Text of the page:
It will be obvious to those skilled in the art that many modifications may be made to the foregoing detailed description without departing from the scope and spirit of the appended claims.

I claim:

1. A method of upgrading sand which comprises admixing with sand, in the presence of moisture, from about 0.01% to about 0.25% by weight of a protein selected from the group consisting of glutelins, prolamines, casein, gelatin, glue, gluten, soybean protein, and mixtures thereof, based upon the dry weight of the sand; and from about 0.05 to about by weight of an alkaline material selected from the group consisting of an alkaline earth metal hydroxide, an alkaline earth metal oxide, Portland cement, and mixtures thereof, based upon the dry weight of the sand; the weight ratio of the alkaline material to the protein being at least 1:1.

2. The product of the process of claim 1.

3. The method of claim 1 wherein the protein is casein.

4. The method of claim 1 wherein the alkaline material is a mixture of lime and Portland cement.

5. The product of the process of claim 4.

6. The method of claim 4 wherein the protein is casein.

7. The method of claim 4 wherein the ratio of protein to alkaline material is about 1:5 by weight.

8. The method of claim 4 wherein the ratio of lime to Portland cement is about 4:1 by weight.

9. The method of claim 8 wherein the ratio of protein to alkaline material is about 1:5 by weight.

10. The method of claim 8 wherein the protein is casein.

11. The method of claim 10 wherein the ratio of protein to alkaline material is about 1:5 by weight.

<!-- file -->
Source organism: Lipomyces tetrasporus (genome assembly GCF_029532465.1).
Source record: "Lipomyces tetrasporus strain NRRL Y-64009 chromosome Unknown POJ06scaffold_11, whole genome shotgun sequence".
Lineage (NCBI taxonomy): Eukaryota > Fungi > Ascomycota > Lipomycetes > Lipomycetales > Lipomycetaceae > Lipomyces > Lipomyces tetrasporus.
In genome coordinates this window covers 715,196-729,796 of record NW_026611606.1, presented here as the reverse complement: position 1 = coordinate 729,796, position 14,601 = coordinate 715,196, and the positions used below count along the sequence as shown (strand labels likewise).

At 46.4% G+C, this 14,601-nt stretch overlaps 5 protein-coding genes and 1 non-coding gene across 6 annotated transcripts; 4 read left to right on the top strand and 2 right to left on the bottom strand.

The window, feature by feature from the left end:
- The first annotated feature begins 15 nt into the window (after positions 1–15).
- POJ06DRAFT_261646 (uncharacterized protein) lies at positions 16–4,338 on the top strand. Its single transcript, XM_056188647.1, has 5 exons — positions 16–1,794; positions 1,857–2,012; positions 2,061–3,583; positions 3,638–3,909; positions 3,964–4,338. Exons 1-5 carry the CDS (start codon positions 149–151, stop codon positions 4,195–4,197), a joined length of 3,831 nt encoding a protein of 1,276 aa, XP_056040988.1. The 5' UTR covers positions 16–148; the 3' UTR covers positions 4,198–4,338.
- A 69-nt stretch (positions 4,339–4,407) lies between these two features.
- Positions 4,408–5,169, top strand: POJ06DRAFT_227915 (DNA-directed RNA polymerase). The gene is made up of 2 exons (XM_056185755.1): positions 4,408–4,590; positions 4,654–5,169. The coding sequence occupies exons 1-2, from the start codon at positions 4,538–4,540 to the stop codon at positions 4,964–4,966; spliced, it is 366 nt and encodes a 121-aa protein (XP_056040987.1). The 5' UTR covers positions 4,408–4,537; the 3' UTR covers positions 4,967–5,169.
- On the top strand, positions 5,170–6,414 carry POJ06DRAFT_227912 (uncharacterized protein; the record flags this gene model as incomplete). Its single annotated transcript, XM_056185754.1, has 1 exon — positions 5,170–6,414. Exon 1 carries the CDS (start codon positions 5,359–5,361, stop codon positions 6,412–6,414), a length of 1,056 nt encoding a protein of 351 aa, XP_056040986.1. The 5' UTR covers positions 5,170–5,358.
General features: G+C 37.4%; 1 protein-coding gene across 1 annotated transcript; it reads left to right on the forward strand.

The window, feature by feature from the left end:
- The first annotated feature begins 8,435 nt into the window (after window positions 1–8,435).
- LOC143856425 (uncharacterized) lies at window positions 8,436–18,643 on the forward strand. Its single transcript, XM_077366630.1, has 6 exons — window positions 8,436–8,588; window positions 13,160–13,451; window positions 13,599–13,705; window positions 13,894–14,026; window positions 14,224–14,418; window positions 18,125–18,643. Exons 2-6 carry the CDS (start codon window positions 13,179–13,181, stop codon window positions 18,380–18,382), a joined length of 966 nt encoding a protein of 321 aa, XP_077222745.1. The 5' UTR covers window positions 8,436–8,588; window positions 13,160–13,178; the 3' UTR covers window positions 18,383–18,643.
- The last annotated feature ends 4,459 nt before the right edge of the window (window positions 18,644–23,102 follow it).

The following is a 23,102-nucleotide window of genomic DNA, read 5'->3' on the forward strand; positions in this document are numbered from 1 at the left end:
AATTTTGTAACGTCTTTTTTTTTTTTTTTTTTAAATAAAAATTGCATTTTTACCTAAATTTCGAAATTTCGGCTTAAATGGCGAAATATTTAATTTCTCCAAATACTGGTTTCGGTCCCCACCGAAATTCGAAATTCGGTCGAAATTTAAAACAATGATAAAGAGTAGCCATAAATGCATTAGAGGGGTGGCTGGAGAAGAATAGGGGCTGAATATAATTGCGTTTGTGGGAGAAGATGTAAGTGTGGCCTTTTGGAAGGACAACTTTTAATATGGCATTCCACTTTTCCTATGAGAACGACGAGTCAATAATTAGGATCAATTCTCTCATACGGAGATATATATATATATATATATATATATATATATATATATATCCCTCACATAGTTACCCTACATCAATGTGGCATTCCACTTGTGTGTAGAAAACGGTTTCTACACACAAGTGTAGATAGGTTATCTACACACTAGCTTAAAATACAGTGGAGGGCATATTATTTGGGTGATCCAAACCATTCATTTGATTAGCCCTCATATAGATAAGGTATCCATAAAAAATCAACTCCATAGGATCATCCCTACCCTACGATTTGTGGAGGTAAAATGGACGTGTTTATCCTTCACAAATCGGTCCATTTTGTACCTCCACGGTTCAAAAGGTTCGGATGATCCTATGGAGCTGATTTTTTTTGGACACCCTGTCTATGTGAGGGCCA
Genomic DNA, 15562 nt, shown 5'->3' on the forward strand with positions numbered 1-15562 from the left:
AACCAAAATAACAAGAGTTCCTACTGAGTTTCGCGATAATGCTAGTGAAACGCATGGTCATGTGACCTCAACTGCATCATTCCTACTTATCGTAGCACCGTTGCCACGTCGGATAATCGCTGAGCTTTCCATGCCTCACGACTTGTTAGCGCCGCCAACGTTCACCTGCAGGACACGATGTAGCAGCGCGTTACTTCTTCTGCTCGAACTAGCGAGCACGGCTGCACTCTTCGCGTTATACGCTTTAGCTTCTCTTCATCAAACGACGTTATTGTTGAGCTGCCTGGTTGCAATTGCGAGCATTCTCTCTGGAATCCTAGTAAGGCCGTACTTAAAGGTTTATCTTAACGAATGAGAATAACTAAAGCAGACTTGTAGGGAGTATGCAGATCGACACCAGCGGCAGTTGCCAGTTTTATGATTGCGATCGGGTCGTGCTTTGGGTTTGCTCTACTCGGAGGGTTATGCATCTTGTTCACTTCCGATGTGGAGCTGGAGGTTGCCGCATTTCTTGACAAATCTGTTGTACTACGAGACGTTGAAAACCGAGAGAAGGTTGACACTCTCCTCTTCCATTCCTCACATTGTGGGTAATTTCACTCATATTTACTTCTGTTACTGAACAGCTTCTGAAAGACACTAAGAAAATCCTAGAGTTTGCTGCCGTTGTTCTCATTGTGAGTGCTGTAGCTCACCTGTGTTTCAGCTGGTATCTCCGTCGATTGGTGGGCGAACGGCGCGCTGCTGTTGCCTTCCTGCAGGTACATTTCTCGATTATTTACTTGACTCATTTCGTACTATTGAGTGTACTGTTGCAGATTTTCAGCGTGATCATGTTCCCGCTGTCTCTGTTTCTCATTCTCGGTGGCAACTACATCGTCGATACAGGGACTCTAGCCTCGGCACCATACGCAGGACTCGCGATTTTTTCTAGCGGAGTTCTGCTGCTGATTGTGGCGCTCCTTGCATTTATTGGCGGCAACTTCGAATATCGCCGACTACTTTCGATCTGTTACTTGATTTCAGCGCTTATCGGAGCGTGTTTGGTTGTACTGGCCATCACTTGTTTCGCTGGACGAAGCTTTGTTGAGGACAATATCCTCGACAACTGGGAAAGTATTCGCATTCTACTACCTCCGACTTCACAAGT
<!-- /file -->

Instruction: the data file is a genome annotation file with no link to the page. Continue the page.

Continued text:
12. A method of upgrading sand which comprises admixing with sand, in the presence of moisture, from 0.06 to 0.25% by weight of a protein selected from the group consisting of glutelins, prolamines, casein, gelatin, glue, gluten, soybean protein, and mixtures thereof, based upon the dry weight of the sand; and from 0.25 to 2% by weight of an alkaline material selected from the group consisting of an alkaline earth metal hydroxide, an alkaline earth metal oxide, Portland cement, and mixtures thereof, based upon the dry weight of the sand; the weight ratio of the alkaline material to the protein being at least 1:1.

13. The product of the process of claim 12.

14. The method of claim 12 wherein the ratio of protein to alkaline material is about 1:5 by weight.

15. The method of claim 12 wherein the protein is casein.

References Cited by the Examiner UNITED STATES PATENTS 1,158,025 5/1939 Hulst et a1. 106-287 2,228,019 1/ 1941 Scripture 106-91 2,290,956 7/1942 Gruenwald et a1 106-91 3,131,074 4/1964 Thompson 106-71 FOREIGN PATENTS 698,792 10/1953 Great Britain.

TOBIAS E. LEVOW, Primary Examiner.

Patent Citations
Cited PatentFiling datePublication dateApplicantTitle
US1158025 *Mar 23, 1915Oct 26, 1915Roy BowenCamera attachment.
US2228019 *Dec 2, 1938Jan 7, 1941Jr Edward W ScriptureIndurating composition for concrete or mortar
US2290956 *Jun 15, 1940Jul 28, 1942Lone Star Cement CorpRetarding setting rate of portland cement
US3131074 *Jun 19, 1961Apr 28, 1964Products Dev CompanySoil stabilization
GB698792A * Title not available
Referenced by
Citing PatentFiling datePublication dateApplicantTitle
US4373955 *Nov 4, 1981Feb 15, 1983Chicago Bridge & Iron CompanyLightweight insulating concrete
US5626658 *Mar 4, 1996May 6, 1997Mcardle; BlaiseMethod of enhancing internal adhesion of cementitious compositions and compositions therefor
US6395198Sep 29, 2000May 28, 2002Mcardle BiaiseAnti-caking and anti-dusting composition and corresponding methods
EP0151669A1 *Apr 26, 1984Aug 21, 1985Dieter SalomonUse of pelletized sand as aggregate for concrete
EP0181849A1 *Nov 11, 1985May 21, 1986Multistructure Sweden ABMethod for the production of concrete mass
WO1997011039A1 *Sep 4, 1996Mar 27, 1997Mcardle BlaiseUse of protein-polysaccharide complex composition for enhancing internal adhesion of cementitious compositions for stabilizing soil, beaches and roads and compositions therefor
Classifications
U.S. Classification106/645, 106/287.25, 501/133, 404/77, 106/900, 106/157.7, 106/737
International ClassificationC04B14/06, C04B28/04, C04B26/02
Cooperative ClassificationY10S106/90, C04B28/04, C04B14/06, C04B26/02
European ClassificationC04B26/02, C04B28/04, C04B14/06